Which Foods Are Bad for Thyroid Patients?

by Mary Shomon Patient Advocate

Some foods are better to eat — and others, worse — when you have hypothyroidism, and can have a real impact on your thyroid's function. Educate yourself on how what you eat could potentially effect you to minimize that impact.

Goitrogenic vegetables

Goitrogenic vegetables contain a chemical that slows your thyroid gland. Some of the popular goitrogenic vegetables include kale, spinach, broccoli, cabbage, Brussels sprouts, and bok choy.

You don’t need to stop eating these healthy foods, but if you are hypothyroid or iodine-deficient, avoid overconsuming these vegetables raw, in large or concentrated form, i.e., raw smoothies.

Steaming or cooking, however, makes these vegetables much less likely to negatively affect your thyroid.


Soy is a goitrogen. It also has the ability — especially if you do not get enough iodine — to block your body’s absorption of thyroid hormone. If you are hypothyroid, you don’t have to stop eating soy, but experts recommend that you don’t overdo it, and eat it in its fermented forms — miso or tofu — as a high-protein condiment. Avoid the soy protein isolate found in shakes, powders, supplements, soy burgers, processed soy, and soy milk, as well as genetically modified (GMO) soy.


Don’t worry! You don’t have to stop drinking your morning cup of joe! But if you are taking the levothyroxine tablets (Synthroid, Levoxyl), be aware that coffee contains an acid that can impair your absorption of your thyroid medication.

Wait at least an hour after you’ve taken your medication before drinking coffee, including decaf. If you have to have your levothyroxine and coffee at the same time, ask your doctor about Tirosint gel cap levothyroxine, which is not affected by coffee.

Milk and calcium-fortified juice

If you are hypothyroid, it’s important to know that calcium has the ability to impair your ability to absorb your thyroid hormone replacement medication. If you want to drink milk (skim, 1 percent, 2 percent, or full-fat), or calcium-fortified juice, wait for at least three to four hours after taking your thyroid medication.


Gluten is a protein found in wheat. There appears to be strong evidence to support a link between celiac disease (gluten allergy) and autoimmune thyroid disorders. You can be tested for gluten allergy or intolerance to determine whether you have a problem.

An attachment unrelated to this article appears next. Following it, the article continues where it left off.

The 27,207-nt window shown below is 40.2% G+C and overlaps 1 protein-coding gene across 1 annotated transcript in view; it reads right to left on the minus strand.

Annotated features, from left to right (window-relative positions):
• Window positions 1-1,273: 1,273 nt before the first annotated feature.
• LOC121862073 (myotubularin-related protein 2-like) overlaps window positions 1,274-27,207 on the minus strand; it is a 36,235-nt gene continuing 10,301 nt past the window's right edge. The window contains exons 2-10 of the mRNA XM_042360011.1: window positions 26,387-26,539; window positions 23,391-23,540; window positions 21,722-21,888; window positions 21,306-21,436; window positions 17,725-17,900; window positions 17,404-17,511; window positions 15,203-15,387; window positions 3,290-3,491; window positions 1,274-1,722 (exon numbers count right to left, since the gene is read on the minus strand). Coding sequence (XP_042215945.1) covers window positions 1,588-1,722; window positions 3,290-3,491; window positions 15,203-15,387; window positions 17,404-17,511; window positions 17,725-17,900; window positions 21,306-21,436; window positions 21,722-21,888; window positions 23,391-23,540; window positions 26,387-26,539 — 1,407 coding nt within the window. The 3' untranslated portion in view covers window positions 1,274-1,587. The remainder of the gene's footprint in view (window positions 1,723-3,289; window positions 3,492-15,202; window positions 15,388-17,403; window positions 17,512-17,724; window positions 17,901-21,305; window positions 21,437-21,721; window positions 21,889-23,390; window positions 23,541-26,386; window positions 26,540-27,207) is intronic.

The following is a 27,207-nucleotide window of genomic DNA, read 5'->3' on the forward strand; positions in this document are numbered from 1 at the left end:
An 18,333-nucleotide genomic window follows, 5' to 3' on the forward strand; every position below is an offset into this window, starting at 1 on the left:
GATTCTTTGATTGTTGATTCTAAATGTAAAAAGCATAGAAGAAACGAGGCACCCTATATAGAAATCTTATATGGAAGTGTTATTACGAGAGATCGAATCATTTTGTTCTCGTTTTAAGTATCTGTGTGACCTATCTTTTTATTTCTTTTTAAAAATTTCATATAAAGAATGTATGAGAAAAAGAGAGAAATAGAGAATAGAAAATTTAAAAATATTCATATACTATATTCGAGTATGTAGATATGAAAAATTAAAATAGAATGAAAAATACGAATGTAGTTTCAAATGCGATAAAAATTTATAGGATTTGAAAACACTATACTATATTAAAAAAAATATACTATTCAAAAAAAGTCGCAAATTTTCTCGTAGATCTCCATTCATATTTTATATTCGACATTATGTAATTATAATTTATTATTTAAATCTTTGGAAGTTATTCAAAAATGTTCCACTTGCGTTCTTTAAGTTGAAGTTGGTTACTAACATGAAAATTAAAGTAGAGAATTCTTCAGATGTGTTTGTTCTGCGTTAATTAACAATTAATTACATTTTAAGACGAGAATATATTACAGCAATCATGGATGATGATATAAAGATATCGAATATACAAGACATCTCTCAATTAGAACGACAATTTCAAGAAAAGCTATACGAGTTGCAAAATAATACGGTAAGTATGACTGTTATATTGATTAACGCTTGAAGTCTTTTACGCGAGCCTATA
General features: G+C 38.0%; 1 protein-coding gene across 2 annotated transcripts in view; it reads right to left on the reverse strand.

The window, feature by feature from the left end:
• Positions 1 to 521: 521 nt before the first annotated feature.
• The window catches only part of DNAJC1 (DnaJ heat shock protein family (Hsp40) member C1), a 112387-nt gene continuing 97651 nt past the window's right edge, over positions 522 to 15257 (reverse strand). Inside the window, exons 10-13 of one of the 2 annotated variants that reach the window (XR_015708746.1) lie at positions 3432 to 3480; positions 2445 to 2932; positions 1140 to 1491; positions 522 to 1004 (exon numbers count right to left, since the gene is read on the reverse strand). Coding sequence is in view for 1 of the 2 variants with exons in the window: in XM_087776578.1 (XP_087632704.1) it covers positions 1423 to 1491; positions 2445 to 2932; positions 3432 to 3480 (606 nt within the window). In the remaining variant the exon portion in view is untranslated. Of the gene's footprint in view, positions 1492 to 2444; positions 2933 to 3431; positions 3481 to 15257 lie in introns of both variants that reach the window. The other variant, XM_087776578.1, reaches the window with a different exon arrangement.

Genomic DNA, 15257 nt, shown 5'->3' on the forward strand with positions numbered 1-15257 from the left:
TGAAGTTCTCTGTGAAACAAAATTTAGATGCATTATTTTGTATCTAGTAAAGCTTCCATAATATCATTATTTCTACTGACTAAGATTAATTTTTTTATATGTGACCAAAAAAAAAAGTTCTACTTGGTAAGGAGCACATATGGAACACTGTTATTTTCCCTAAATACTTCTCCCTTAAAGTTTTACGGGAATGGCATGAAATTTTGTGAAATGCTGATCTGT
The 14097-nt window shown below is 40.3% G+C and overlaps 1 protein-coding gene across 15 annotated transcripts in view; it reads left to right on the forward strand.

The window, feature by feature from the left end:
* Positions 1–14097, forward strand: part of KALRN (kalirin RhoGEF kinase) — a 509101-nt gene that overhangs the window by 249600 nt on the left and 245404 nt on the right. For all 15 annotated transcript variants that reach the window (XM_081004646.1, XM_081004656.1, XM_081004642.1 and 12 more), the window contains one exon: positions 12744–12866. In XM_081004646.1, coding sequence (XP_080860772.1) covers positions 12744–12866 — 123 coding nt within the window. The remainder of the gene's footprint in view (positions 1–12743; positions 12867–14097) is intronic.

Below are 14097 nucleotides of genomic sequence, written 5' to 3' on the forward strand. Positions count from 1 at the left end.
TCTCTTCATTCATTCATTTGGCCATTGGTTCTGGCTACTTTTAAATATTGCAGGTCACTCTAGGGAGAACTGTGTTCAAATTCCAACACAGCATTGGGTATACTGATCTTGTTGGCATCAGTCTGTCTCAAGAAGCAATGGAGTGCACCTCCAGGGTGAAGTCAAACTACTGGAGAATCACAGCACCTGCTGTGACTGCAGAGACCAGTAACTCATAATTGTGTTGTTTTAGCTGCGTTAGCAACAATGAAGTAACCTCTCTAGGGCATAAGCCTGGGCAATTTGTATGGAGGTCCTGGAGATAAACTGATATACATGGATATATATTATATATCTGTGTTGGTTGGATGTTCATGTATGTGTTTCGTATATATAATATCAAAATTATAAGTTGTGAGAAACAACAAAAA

Some holistic practitioners recommend that anyone with autoimmune Hashimoto’s disease eliminate gluten.

Need advice on how to go gluten-free? The Celiac Disease Foundation has a helpful fact sheet, "What Can I Eat?"

Inflammatory foods

The majority of thyroid disease in the United States is caused by the autoimmune disease Hashimoto’s thyroiditis. Inflammation is a key factor in autoimmune disease, and certain foods promote inflammation. Experts recommend thyroid patients avoid pro-inflammatory foods, including:

  • Sugar
  • Fried foods
  • Refined flours (bread, etc.)
  • Additives
  • Trans-fats, partially hydrogenated oils, margarine
  • Processed meats (i.e., sausage, bologna)

For help, read the anti-inflammatory food pyramid from Andrew Weil, M.D..

soda in glass

Artificial sweeteners and diet drinks

It’s time to get rid of those pink, blue, and yellow packets of artificial sweeteners, as well as the diet sodas and drinks that include them as ingredients. Research shows that they can have a negative effect on your thyroid and immune function.

Reporting to the American Association of Clinical Endocrinologists (AACE), endocrinologist Isaac Sachmechi, M.D., said: “An overabundance of sugar-substituted beverages could pose a serious health risk if you are a thyroid patient.”

Tin cans with food in a box

Many canned foods

Many canned foods are contaminated with BPA (bisphenol-A), which is used to coat the cans. BPA is a synthetic estrogen that disrupts normal thyroid function.

You should avoid using BPA-contaminated food cans. You can find a list of brands that use BPA — which include popular brands like Carnation, Del Monte, Hunt's, and more — in their cans at the Environmental Working Group website, as well as a list of brands that have eliminated BPA from their food cans and packaging.

The 'Low-Iodine Diet'

If you have papillary or follicular thyroid cancer, your doctor may recommend a low-iodine diet for two weeks before radioactive iodine (RAI), to make it more effective. To follow the low-iodine diet, stay under 50 mcg of iodine daily by avoiding iodized salt, seafood, dairy, and other foods and ingredients. The Thyroid Cancer Survivor’s Association (ThyCa) has all the details on the low-iodine diet. You can also download a free copy of their Low-Iodine Cookbook.

Mary Shomon
Meet Our Writer
Mary Shomon

Mary Shomon is a patient advocate and New York Times bestselling author who empowers readers with information on thyroid and autoimmune disease, diabetes, weight loss and hormonal health from an integrative perspective. Mary has been a leading force advocating for more effective, patient-centered hormonal healthcare. Mary also co-stars in PBS’ Healthy Hormones TV series. Mary also serves on HealthCentral’s Health Advocates Advisory Board.